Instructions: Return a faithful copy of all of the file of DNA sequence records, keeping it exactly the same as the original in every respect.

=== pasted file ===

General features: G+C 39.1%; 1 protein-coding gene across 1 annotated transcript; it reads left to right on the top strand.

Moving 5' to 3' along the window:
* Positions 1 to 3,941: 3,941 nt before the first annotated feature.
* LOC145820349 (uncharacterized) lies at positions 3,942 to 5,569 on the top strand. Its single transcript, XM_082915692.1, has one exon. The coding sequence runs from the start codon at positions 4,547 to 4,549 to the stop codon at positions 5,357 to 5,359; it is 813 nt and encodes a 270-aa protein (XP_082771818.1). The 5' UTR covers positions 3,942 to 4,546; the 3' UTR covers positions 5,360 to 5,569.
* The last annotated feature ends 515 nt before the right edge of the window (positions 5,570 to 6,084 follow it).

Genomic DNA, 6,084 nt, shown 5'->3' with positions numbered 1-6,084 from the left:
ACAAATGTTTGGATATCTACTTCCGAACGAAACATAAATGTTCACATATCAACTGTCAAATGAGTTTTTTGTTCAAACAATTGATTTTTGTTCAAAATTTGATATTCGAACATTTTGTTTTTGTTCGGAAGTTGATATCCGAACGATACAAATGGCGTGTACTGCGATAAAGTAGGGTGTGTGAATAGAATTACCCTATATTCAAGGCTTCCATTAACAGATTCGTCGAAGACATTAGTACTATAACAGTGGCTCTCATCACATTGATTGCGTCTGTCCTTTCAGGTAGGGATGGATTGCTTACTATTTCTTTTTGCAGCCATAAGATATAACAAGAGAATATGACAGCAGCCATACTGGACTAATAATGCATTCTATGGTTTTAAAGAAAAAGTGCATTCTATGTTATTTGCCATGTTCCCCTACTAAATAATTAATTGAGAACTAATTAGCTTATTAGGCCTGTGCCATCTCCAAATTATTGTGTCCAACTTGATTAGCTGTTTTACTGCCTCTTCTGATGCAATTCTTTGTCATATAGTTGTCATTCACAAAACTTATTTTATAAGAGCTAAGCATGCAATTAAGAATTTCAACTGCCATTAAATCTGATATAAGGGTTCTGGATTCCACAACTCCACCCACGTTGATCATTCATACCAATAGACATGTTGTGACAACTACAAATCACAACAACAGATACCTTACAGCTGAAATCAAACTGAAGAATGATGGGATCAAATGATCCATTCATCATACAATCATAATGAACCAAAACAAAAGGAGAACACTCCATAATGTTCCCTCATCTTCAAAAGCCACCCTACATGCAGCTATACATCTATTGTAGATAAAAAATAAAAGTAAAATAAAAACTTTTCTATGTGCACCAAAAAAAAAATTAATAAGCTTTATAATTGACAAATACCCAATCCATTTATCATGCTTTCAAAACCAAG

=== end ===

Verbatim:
General features: G+C 39.1%; 1 protein-coding gene across 1 annotated transcript; it reads left to right on the top strand.

Moving 5' to 3' along the window:
* Positions 1 to 3,941: 3,941 nt before the first annotated feature.
* LOC145820349 (uncharacterized) lies at positions 3,942 to 5,569 on the top strand. Its single transcript, XM_082915692.1, has one exon. The coding sequence runs from the start codon at positions 4,547 to 4,549 to the stop codon at positions 5,357 to 5,359; it is 813 nt and encodes a 270-aa protein (XP_082771818.1). The 5' UTR covers positions 3,942 to 4,546; the 3' UTR covers positions 5,360 to 5,569.
* The last annotated feature ends 515 nt before the right edge of the window (positions 5,570 to 6,084 follow it).

Genomic DNA, 6,084 nt, shown 5'->3' with positions numbered 1-6,084 from the left:
ACAAATGTTTGGATATCTACTTCCGAACGAAACATAAATGTTCACATATCAACTGTCAAATGAGTTTTTTGTTCAAACAATTGATTTTTGTTCAAAATTTGATATTCGAACATTTTGTTTTTGTTCGGAAGTTGATATCCGAACGATACAAATGGCGTGTACTGCGATAAAGTAGGGTGTGTGAATAGAATTACCCTATATTCAAGGCTTCCATTAACAGATTCGTCGAAGACATTAGTACTATAACAGTGGCTCTCATCACATTGATTGCGTCTGTCCTTTCAGGTAGGGATGGATTGCTTACTATTTCTTTTTGCAGCCATAAGATATAACAAGAGAATATGACAGCAGCCATACTGGACTAATAATGCATTCTATGGTTTTAAAGAAAAAGTGCATTCTATGTTATTTGCCATGTTCCCCTACTAAATAATTAATTGAGAACTAATTAGCTTATTAGGCCTGTGCCATCTCCAAATTATTGTGTCCAACTTGATTAGCTGTTTTACTGCCTCTTCTGATGCAATTCTTTGTCATATAGTTGTCATTCACAAAACTTATTTTATAAGAGCTAAGCATGCAATTAAGAATTTCAACTGCCATTAAATCTGATATAAGGGTTCTGGATTCCACAACTCCACCCACGTTGATCATTCATACCAATAGACATGTTGTGACAACTACAAATCACAACAACAGATACCTTACAGCTGAAATCAAACTGAAGAATGATGGGATCAAATGATCCATTCATCATACAATCATAATGAACCAAAACAAAAGGAGAACACTCCATAATGTTCCCTCATCTTCAAAAGCCACCCTACATGCAGCTATACATCTATTGTAGATAAAAAATAAAAGTAAAATAAAAACTTTTCTATGTGCACCAAAAAAAAAATTAATAAGCTTTATAATTGACAAATACCCAATCCATTTATCATGCTTTCAAAACCAAG